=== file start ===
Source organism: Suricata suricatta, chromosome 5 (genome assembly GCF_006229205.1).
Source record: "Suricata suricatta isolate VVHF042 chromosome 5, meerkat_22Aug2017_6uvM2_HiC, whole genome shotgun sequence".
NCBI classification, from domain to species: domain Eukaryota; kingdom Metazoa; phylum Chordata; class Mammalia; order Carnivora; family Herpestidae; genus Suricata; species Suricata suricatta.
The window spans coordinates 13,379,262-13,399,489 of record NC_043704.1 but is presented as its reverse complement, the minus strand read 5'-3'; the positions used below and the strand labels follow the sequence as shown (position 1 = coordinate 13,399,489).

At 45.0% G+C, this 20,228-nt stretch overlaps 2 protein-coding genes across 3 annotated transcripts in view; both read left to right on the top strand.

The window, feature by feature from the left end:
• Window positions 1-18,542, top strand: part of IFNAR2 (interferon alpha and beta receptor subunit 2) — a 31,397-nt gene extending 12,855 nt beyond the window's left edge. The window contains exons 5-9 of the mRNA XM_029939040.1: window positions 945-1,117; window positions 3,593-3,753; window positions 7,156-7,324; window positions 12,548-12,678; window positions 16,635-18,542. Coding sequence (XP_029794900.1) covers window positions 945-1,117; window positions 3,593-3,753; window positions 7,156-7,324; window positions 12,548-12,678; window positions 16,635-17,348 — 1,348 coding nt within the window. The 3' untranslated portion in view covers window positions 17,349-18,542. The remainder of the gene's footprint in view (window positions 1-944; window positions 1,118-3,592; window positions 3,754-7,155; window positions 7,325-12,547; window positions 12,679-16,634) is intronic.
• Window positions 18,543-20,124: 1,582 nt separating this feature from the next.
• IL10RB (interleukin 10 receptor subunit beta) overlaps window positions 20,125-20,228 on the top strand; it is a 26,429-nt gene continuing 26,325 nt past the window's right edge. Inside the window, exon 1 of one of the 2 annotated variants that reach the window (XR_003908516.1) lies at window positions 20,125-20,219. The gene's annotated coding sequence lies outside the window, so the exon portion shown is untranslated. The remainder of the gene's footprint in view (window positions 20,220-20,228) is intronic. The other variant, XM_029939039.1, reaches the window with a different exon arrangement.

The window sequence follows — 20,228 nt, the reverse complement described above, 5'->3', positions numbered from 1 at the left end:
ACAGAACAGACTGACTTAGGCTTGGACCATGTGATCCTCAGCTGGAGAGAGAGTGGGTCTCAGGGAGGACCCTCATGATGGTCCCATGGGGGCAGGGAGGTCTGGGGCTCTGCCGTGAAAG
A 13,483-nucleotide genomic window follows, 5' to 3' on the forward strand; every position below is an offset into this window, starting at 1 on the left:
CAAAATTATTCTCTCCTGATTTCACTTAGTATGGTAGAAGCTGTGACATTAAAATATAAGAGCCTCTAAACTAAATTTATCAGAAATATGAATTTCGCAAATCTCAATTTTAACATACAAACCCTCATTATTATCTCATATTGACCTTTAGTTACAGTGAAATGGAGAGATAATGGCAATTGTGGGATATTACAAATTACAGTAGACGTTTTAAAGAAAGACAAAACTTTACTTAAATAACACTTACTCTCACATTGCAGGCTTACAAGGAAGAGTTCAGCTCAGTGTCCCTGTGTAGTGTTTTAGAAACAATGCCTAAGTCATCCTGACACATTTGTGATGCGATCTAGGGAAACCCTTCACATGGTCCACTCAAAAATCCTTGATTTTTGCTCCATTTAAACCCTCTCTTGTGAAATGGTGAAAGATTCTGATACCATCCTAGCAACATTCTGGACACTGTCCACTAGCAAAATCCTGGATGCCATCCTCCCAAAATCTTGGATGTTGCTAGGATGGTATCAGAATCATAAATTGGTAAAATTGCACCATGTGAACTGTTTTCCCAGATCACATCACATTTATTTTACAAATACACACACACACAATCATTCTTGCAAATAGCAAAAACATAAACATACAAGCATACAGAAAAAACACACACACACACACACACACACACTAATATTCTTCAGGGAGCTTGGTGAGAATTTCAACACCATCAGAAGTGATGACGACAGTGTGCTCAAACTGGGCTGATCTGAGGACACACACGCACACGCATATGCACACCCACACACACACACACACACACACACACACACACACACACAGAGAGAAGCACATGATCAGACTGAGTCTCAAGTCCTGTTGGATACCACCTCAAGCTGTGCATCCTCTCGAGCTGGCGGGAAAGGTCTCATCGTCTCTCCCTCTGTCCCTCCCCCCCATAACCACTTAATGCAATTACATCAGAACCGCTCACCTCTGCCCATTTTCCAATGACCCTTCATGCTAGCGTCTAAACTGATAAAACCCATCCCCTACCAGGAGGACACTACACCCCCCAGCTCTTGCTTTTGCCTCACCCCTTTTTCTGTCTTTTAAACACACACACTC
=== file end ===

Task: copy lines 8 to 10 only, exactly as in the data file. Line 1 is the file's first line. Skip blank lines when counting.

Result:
• Window positions 18,543-20,124: 1,582 nt separating this feature from the next.
• IL10RB (interleukin 10 receptor subunit beta) overlaps window positions 20,125-20,228 on the top strand; it is a 26,429-nt gene continuing 26,325 nt past the window's right edge. Inside the window, exon 1 of one of the 2 annotated variants that reach the window (XR_003908516.1) lies at window positions 20,125-20,219. The gene's annotated coding sequence lies outside the window, so the exon portion shown is untranslated. The remainder of the gene's footprint in view (window positions 20,220-20,228) is intronic. The other variant, XM_029939039.1, reaches the window with a different exon arrangement.

The window sequence follows — 20,228 nt, the reverse complement described above, 5'->3', positions numbered from 1 at the left end: